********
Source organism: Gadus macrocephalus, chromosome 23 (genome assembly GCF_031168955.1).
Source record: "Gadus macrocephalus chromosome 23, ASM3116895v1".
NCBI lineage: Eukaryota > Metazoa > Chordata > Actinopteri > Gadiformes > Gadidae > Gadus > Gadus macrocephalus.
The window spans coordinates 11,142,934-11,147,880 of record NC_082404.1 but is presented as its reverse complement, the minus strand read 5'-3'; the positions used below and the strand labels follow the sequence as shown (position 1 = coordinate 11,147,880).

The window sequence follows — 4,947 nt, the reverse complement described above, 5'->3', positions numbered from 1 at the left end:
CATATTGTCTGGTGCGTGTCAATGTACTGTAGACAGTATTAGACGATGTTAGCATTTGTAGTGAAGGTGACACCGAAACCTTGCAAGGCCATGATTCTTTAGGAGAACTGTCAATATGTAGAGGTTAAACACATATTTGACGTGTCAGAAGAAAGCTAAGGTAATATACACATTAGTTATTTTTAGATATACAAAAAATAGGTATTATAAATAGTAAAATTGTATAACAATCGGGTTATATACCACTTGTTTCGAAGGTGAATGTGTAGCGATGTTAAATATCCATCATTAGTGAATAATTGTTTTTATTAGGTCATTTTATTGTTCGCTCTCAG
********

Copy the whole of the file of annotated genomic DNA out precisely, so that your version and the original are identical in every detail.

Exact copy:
Source organism: Gadus macrocephalus, chromosome 23 (genome assembly GCF_031168955.1).
Source record: "Gadus macrocephalus chromosome 23, ASM3116895v1".
NCBI lineage: Eukaryota > Metazoa > Chordata > Actinopteri > Gadiformes > Gadidae > Gadus > Gadus macrocephalus.
The window spans coordinates 11,142,934-11,147,880 of record NC_082404.1 but is presented as its reverse complement, the minus strand read 5'-3'; the positions used below and the strand labels follow the sequence as shown (position 1 = coordinate 11,147,880).

The window sequence follows — 4,947 nt, the reverse complement described above, 5'->3', positions numbered from 1 at the left end:
CATATTGTCTGGTGCGTGTCAATGTACTGTAGACAGTATTAGACGATGTTAGCATTTGTAGTGAAGGTGACACCGAAACCTTGCAAGGCCATGATTCTTTAGGAGAACTGTCAATATGTAGAGGTTAAACACATATTTGACGTGTCAGAAGAAAGCTAAGGTAATATACACATTAGTTATTTTTAGATATACAAAAAATAGGTATTATAAATAGTAAAATTGTATAACAATCGGGTTATATACCACTTGTTTCGAAGGTGAATGTGTAGCGATGTTAAATATCCATCATTAGTGAATAATTGTTTTTATTAGGTCATTTTATTGTTCGCTCTCAG